A doctor from Dublin is at the centre of a major UK study, which has made important findings in relation to COVID-19 in older people.
The researchers at King's College London have found that new-onset confusion or delirium is an important symptom of COVID-19 in older adults who are frail. In fact, in almost 20% of these patients, confusion may be the only presenting feature of the disease.
This, the researchers said, highlights the importance of the public being aware of confusion as a potential symptom of COVID-19 in older people.
The research involved Dr Mary Ní Lochlainn, who graduated from Trinity College Dublin Medical School in 2014. She is a specialist registrar in geriatric medicine and a doctoral fellow, undertaking a PhD at King's College London.
She recenly joined the research team at King's College London that is looking into the effects of COVID-19 in older adults
She said that this finding in relation to new-onset confusion or delirium "will be of particular importance in nursing homes where staff can look out for confusion or changes in behaviour among residents".
"Current guidance in Ireland does not include confusion as a symptom to prompt testing. Doctors and carers should look out for signs of confusion or strange behaviour in frail older people because it could be an early warning sign of COVID-19," she explaned.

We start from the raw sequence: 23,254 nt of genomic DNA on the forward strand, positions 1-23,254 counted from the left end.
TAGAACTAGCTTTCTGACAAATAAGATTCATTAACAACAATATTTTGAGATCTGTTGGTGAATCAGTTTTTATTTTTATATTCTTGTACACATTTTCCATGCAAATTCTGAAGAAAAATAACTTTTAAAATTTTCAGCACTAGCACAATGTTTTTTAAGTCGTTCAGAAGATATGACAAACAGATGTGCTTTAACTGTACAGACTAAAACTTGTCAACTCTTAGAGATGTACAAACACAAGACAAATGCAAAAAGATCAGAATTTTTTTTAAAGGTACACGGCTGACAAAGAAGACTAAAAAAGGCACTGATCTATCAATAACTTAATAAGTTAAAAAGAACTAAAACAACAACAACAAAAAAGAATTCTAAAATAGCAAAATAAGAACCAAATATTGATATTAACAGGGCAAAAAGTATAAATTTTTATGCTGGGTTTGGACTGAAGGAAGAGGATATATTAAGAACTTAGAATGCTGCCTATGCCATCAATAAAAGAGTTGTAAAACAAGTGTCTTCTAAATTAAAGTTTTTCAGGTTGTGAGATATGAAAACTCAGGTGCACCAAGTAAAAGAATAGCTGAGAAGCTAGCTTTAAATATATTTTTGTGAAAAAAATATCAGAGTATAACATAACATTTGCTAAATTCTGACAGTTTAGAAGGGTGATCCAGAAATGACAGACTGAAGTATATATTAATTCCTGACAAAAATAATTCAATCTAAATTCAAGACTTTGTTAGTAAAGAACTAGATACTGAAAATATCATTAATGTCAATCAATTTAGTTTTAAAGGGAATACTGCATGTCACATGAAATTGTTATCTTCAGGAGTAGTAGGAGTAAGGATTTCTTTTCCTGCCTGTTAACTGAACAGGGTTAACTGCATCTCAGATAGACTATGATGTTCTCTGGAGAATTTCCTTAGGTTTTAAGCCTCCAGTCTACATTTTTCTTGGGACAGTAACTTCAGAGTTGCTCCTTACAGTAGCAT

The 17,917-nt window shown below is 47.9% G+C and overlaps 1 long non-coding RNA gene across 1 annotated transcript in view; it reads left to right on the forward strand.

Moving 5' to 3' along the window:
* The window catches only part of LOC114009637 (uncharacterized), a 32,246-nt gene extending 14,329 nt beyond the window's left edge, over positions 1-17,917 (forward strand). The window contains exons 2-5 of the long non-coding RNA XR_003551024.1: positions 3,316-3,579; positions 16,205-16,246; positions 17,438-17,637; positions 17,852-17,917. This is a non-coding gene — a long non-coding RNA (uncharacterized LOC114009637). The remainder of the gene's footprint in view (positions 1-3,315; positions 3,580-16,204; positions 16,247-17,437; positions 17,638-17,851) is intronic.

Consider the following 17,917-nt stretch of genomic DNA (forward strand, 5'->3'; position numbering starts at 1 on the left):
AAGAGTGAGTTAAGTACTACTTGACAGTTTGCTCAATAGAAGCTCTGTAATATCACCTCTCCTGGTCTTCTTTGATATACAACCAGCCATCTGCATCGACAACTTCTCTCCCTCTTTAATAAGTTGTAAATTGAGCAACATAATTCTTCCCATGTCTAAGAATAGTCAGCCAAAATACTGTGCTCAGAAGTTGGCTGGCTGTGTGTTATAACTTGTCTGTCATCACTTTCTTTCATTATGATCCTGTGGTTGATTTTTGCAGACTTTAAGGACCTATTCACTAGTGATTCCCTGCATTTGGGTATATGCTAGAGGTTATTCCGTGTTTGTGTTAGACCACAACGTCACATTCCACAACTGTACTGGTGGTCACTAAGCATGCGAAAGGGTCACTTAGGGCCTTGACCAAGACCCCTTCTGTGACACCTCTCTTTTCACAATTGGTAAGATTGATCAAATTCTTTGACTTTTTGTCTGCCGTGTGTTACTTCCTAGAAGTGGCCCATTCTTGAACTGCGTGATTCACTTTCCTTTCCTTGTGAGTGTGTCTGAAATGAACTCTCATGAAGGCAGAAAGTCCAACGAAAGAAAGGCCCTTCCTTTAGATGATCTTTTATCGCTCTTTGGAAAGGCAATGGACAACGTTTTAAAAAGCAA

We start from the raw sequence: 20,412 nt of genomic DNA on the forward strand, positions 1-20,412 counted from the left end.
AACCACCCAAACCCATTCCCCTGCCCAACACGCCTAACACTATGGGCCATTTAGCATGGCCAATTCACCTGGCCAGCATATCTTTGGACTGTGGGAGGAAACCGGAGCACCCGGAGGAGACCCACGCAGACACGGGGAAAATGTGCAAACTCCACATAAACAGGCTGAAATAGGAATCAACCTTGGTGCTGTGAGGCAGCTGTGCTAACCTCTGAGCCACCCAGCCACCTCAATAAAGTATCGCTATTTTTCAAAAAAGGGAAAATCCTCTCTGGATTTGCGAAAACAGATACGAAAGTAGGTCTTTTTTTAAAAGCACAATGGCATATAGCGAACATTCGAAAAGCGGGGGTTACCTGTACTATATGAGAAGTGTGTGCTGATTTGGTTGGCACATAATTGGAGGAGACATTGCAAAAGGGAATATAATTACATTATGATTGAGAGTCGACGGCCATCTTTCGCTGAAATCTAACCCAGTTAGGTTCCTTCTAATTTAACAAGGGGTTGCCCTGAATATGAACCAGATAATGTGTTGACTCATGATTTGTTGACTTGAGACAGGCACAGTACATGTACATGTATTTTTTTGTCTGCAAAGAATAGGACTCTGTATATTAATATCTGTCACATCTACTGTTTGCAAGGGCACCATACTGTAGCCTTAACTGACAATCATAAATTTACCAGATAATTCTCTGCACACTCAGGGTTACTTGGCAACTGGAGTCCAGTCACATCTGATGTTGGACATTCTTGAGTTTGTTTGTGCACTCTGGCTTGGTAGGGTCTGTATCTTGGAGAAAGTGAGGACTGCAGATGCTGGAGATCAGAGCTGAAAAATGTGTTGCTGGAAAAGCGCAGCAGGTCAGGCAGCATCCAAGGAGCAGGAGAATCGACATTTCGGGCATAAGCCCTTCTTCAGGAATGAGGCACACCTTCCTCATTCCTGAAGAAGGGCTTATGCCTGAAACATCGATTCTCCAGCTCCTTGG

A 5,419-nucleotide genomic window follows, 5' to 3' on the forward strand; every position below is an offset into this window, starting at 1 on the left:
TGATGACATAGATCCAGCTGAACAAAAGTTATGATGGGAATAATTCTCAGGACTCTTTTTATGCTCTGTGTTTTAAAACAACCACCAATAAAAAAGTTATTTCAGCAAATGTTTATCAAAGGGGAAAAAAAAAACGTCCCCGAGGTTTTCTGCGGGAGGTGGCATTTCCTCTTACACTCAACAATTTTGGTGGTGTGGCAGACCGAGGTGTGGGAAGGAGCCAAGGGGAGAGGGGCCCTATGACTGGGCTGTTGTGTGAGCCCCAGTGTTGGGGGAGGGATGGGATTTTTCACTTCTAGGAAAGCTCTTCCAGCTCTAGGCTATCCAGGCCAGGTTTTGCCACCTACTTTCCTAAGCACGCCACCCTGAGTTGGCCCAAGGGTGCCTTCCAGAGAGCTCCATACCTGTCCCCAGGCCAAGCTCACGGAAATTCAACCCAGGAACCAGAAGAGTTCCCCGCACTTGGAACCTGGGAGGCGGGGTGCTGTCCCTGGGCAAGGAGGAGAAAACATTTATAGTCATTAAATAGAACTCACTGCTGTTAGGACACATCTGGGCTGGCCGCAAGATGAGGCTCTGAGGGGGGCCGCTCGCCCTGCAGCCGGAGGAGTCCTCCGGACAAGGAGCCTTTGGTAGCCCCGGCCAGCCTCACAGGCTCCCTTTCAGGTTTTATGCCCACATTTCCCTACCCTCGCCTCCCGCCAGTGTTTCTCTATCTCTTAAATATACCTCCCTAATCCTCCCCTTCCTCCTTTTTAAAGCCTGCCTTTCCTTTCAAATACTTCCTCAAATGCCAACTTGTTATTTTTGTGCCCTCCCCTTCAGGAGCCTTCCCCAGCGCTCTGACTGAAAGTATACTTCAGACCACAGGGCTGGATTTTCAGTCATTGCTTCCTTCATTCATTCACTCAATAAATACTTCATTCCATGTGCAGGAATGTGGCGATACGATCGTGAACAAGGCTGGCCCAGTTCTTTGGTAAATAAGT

The resarchers analysed data from 857 people over the age of 65. These included 322 patients in hospital with COVID-19, and 535 community-based people who were using an app to record symptoms or log health reports on behalf of friends and family.
All had received a positive COVID test result.
The researchers found that older adults admitted to hospital who were classified as frail were more likely to have had delirium as one of their symptoms, compared with people of the same age who were not frail.
For one in five patients in hospital with the virus, delirium was their only symptom.
Among over-65s using the app, delirium was also more common in people who were frail compared with more robust people of the same age with the infection.
Furthermore, one-third of users who said they had experienced delirium did not have the classic COVID symptoms of a fever or cough.
Possible delirium was defined as having any symptoms of confusion, disorientation or drowsiness.
"Even if they have no cough or fever, delirium is more common in vulnerable over-65s than other, fitter people of the same age," Dr Ní Lochlainn noted.
Details of these findings are published in the journal, Age and Ageing.
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